Similar to most other teams, Williams have introduced a new, one-off rear wing to adapt to the requirements of the Monza Autodrome. Focusing on top speed, drag shedding is the easiest with a smaller rear wing, given that the rear wing generates much more drag per point of downforce compared top the diffuser. This also explains why teams are never modifying their diffuser, simply because it's more efficient and probably more complicated to alter as well.
The new rear wing fitted in the FW36 features an identical endplate as the one in Belgium, except for the reduced amount of louvres. This has been reduced to one as more are hardly needed due to the smaller angle of attack of the rear wing. The design of the rear wing itself means there are less strong wingtip vortices anyway, so less louvres are needed to help reduce them.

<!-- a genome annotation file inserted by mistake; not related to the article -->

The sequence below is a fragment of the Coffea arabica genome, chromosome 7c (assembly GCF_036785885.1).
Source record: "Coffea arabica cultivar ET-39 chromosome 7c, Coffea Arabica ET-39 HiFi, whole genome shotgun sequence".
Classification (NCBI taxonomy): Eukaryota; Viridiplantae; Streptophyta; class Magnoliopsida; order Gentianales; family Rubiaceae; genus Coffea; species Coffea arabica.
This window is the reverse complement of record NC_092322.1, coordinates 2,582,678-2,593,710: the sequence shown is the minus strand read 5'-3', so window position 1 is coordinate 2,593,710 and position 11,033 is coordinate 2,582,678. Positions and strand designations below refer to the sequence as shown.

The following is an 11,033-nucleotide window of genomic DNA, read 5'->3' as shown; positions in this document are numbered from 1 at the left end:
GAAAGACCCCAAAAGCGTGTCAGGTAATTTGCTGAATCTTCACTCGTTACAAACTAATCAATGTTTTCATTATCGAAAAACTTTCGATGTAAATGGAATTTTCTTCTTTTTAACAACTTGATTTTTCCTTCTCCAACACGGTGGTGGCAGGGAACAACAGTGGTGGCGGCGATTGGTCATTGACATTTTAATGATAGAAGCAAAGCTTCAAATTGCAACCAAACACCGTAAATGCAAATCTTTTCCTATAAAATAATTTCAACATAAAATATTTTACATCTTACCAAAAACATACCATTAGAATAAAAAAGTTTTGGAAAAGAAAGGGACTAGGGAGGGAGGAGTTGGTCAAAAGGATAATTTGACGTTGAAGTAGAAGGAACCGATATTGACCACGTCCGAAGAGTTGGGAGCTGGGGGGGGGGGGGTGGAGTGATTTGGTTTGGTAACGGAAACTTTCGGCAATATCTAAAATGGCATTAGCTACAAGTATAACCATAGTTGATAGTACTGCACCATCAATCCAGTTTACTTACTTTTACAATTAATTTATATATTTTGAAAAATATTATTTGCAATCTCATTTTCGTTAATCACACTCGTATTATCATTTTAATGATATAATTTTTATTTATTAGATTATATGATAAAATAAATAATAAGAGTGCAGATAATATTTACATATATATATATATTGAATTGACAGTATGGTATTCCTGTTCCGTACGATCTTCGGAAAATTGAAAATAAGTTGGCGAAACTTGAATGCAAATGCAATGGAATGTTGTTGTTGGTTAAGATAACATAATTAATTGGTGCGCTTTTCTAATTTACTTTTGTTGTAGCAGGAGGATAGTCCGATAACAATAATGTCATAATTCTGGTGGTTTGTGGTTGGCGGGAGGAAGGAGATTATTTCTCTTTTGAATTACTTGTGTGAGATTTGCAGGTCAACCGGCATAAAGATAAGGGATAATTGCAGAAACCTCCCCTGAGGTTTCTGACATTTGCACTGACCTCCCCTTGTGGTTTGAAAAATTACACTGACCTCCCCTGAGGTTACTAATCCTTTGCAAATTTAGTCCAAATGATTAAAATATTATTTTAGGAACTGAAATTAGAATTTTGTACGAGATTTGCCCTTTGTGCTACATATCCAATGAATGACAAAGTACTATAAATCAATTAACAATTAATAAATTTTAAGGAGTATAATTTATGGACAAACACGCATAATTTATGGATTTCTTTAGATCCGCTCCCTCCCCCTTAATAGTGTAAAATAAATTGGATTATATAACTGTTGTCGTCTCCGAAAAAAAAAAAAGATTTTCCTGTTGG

Perhaps the most interesting design feature of the team's Monza rear wing is that they put in the effort to create a new fairing for the DRS activator in the middle of the wing. While the one at Spa was still a big hub to help control airflow under yaw, the new one is clearly aimed to create as little of an obstacle to the airflow as possible. The support is as narrow as possible, and the thicker, bullet-like fairing follows the direction of airflow as is drops down over the bend of the rear wing's main plane before being kicked up.